Author contributions

All authors listed have made a substantial, direct, and intellectual contribution to the work and approved it for publication.

Conflict of interest

The authors declare that the research was conducted in the absence of any commercial or financial relationships that could be construed as a potential conflict of interest.

Publisher's note

All claims expressed in this article are solely those of the authors and do not necessarily represent those of their affiliated organizations, or those of the publisher, the editors and the reviewers. Any product that may be evaluated in this article, or claim that may be made by its manufacturer, is not guaranteed or endorsed by the publisher.


Benner, S., Endo, T., Endo, N., Kakeyama, M., and Tohyama, C. (2014). Early deprivation induces competitive subordinance in C57BL/6 male mice. Physiol. Behav. 137, 42–52. doi: 10.1016/j.physbeh.2014.06.018

PubMed Abstract | CrossRef Full Text | Google Scholar

Chinna Meyyappan, A., Forth, E., Wallace, C. J. K., and Milev, R. (2020). Effect of fecal microbiota transplant on symptoms of psychiatric disorders: a systematic review. BMC Psychiatry 20, 299. doi: 10.21203/

PubMed Abstract | CrossRef Full Text | Google Scholar

Cho, Y., Lee, J. K., Kim, D.-H., Park, J.-H., Choi, M., Kim, H.-J., et al. (2019). Factors associated with quality of life in patients with depression: a nationwide population-based study. PLoS ONE 14, e0219455. doi: 10.1371/journal.pone.0219455

PubMed Abstract | CrossRef Full Text | Google Scholar

Codagnone, M. G., Spichak, S., O'Mahony, S. M., O'Leary, O. F., Clarke, G., Stanton, C., et al. (2019). Programming bugs: microbiota and the developmental origins of brain health and disease. Biol. Psychiatry 85, 150–163. doi: 10.1016/j.biopsych.2018.06.014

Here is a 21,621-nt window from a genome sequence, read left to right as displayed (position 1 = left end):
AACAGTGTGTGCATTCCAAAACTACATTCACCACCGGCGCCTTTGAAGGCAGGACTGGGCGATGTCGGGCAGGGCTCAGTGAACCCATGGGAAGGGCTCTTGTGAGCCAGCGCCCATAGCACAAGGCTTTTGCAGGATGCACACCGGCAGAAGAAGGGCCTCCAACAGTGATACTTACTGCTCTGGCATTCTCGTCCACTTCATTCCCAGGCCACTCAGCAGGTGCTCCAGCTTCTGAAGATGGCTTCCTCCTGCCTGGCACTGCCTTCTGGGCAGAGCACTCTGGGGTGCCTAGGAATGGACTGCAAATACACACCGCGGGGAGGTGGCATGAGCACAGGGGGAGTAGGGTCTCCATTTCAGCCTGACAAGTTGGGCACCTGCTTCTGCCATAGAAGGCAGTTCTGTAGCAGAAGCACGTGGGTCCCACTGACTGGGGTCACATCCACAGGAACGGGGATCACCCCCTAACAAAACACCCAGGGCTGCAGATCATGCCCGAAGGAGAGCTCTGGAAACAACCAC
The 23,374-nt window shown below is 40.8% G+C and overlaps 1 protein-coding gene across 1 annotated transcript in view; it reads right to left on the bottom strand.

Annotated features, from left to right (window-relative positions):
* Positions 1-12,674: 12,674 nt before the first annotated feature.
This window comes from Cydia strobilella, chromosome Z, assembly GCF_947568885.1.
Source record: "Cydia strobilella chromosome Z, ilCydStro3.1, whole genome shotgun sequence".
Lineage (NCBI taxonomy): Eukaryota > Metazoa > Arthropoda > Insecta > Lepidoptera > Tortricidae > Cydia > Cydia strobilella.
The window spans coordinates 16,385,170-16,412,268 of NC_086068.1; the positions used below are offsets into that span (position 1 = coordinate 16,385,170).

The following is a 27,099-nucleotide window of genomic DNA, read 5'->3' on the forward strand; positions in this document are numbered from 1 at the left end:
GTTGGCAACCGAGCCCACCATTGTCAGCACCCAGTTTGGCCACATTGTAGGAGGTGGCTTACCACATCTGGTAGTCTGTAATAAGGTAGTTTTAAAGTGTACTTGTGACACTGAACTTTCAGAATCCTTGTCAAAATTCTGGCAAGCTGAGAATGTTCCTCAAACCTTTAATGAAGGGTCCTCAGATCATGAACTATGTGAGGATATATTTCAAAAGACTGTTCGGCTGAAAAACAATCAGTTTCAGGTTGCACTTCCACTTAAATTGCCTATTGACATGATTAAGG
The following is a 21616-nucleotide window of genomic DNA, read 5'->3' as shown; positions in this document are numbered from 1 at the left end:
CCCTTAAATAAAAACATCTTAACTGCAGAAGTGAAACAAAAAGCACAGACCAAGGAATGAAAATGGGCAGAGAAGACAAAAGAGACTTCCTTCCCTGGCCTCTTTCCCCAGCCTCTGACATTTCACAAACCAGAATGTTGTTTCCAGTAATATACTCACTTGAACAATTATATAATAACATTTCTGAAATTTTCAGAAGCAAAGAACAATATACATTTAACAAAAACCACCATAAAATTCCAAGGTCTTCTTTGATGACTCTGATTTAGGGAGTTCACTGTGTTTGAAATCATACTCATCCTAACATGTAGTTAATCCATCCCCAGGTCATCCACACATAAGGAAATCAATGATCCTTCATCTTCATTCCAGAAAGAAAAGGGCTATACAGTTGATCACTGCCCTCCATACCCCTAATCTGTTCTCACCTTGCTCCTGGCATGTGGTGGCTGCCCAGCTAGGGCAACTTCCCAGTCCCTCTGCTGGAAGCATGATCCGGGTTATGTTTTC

PubMed Abstract | CrossRef Full Text | Google Scholar

Cowansage, K. K., Bush, D. E. A., Josselyn, S. A., Klann, E., and Ledoux, J. E. (2013). Basal variability in CREB phosphorylation predicts trait-like differences in amygdala-dependent memory. Proc. Natl. Acad. Sci. U. S. A. 110, 16645–16650. doi: 10.1073/pnas.1304665110

PubMed Abstract | CrossRef Full Text | Google Scholar

Ha, M., and Kim, V. N. (2014). Regulation of microRNA biogenesis. Nat. Rev. Mol. Cell Biol. 15, 509–524. doi: 10.1038/nrm3838

PubMed Abstract | CrossRef Full Text | Google Scholar

Hassan, M., Amir, A., Shahzadi, S., and Kloczkowski, A. (2022). Therapeutic implications of microRNAs in depressive disorders: a review. Int. J. Mol. Sci. 23, 13530. doi: 10.3390/ijms232113530

PubMed Abstract | CrossRef Full Text | Google Scholar

Johnson, D., Thurairajasingam, S., Letchumanan, V., Chan, K.-G., and Lee, L.-H. (2021). Exploring the role and potential of probiotics in the field of mental health: major depressive disorder. Nutrients 13, 1728. doi: 10.3390/nu13051728

PubMed Abstract | CrossRef Full Text | Google Scholar

Ma, L., Zhang, J., Fujita, Y., Shinno-Hashimoto, H., Shan, J., Wan, X., et al. (2022). Effects of spleen nerve denervation on depression-like phenotype, systemic inflammation, and abnormal composition of gut microbiota in mice after administration of lipopolysaccharide: a role of brain-spleen axis. J. Affect. Disord. 317, 156–165. doi: 10.1016/j.jad.2022.08.087

PubMed Abstract | CrossRef Full Text | Google Scholar

Macedo, D., Filho, A. J. M. C., Soares de Sousa, C. N., Quevedo, J., Barichello, T., Júnior, H. V. N., et al. (2017). Antidepressants, antimicrobials or both? Gut microbiota dysbiosis in depression and possible implications of the antimicrobial effects of antidepressant drugs for antidepressant effectiveness. J. Affect. Disord. 208, 22–32. doi: 10.1016/j.jad.2016.09.012